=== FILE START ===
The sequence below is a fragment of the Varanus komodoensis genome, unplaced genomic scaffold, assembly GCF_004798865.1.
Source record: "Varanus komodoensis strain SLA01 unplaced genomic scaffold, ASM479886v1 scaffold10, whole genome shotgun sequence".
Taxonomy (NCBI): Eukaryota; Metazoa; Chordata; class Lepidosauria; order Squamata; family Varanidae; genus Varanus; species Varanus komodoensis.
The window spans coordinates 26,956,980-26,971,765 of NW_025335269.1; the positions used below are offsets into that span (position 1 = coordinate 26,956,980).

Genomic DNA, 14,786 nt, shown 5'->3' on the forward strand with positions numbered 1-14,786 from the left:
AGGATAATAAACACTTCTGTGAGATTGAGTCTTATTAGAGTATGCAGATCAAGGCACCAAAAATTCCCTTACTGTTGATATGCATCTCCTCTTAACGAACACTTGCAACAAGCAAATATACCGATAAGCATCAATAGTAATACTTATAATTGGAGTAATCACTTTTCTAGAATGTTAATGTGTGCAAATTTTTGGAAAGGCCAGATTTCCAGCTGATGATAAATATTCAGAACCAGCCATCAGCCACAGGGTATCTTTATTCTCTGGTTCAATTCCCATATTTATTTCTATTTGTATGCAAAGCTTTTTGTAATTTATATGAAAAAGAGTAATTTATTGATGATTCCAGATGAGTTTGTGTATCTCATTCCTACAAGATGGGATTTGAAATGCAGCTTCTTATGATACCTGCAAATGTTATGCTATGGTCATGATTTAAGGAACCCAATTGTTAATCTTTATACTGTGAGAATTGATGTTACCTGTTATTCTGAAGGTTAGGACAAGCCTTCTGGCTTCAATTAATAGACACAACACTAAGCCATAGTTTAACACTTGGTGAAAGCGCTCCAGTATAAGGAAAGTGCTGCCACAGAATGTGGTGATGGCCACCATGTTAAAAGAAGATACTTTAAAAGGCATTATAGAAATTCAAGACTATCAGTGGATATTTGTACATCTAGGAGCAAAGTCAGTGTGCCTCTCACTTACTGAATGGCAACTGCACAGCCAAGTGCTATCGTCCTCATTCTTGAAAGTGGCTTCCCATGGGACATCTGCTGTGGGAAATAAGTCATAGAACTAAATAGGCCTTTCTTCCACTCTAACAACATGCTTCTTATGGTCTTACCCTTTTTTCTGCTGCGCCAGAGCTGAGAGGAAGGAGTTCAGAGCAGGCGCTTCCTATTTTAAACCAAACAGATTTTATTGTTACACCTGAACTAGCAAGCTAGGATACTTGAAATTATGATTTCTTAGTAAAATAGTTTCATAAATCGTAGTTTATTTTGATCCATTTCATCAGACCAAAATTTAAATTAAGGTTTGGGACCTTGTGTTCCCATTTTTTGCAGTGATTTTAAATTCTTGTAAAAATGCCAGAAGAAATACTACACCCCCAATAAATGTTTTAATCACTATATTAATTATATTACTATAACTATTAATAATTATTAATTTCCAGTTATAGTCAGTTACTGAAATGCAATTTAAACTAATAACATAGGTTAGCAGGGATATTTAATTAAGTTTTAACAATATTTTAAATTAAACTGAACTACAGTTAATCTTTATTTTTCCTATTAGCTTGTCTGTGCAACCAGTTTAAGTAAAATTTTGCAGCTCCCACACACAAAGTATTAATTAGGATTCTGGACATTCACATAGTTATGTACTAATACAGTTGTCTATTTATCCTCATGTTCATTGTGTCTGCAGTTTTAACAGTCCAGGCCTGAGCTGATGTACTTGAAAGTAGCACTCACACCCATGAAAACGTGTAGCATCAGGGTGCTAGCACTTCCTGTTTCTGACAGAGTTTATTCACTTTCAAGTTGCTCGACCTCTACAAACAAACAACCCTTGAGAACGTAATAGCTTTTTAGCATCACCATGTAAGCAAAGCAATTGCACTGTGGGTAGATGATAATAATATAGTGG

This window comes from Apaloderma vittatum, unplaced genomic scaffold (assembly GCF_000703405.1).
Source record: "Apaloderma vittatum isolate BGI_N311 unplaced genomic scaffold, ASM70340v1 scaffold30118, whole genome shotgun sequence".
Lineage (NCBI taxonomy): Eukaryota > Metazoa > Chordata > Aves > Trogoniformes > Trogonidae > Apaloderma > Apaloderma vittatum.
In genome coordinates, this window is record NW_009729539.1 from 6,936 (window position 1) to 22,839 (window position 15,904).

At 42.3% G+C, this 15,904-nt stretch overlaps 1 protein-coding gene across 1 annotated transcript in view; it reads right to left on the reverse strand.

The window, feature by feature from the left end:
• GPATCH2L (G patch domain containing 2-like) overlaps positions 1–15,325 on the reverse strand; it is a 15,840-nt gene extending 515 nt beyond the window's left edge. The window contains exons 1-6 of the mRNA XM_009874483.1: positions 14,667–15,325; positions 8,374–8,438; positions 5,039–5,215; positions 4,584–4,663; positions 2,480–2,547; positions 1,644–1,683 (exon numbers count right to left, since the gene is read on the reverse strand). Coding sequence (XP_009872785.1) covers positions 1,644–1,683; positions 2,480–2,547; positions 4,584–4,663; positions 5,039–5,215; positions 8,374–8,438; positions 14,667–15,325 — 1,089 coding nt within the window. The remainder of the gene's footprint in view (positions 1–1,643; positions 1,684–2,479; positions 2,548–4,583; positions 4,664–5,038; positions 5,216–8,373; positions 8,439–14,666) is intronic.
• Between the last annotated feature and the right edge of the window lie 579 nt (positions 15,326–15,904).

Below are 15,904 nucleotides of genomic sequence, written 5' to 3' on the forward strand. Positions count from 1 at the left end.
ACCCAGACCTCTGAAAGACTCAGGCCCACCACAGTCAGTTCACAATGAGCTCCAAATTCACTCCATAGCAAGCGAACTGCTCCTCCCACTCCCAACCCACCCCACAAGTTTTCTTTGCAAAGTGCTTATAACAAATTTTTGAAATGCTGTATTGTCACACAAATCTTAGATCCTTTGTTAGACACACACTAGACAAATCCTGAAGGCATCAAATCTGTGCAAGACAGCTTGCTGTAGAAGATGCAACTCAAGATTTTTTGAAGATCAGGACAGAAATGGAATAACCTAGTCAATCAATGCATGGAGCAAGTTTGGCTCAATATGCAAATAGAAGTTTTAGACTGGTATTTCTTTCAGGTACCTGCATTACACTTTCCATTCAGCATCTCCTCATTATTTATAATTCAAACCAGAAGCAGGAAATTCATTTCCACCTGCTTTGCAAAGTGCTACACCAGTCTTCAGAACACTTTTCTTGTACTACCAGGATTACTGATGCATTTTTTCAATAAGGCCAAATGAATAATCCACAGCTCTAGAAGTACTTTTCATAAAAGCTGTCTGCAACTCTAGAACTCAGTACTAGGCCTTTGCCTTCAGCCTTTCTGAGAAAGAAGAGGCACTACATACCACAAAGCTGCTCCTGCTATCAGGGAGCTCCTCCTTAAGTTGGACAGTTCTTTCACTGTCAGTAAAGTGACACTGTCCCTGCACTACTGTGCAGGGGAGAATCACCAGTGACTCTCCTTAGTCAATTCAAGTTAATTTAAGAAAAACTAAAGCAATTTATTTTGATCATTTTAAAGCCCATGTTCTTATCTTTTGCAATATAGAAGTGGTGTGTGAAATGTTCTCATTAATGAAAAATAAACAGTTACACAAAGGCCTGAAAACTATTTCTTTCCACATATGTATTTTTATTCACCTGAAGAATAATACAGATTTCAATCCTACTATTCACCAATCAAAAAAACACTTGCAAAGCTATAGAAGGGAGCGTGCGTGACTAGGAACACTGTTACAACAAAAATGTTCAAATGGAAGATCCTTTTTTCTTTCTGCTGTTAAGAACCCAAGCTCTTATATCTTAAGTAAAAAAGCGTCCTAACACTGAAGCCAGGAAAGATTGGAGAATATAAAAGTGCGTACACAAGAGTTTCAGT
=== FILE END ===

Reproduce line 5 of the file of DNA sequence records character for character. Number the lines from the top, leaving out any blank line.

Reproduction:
Genomic DNA, 14,786 nt, shown 5'->3' on the forward strand with positions numbered 1-14,786 from the left: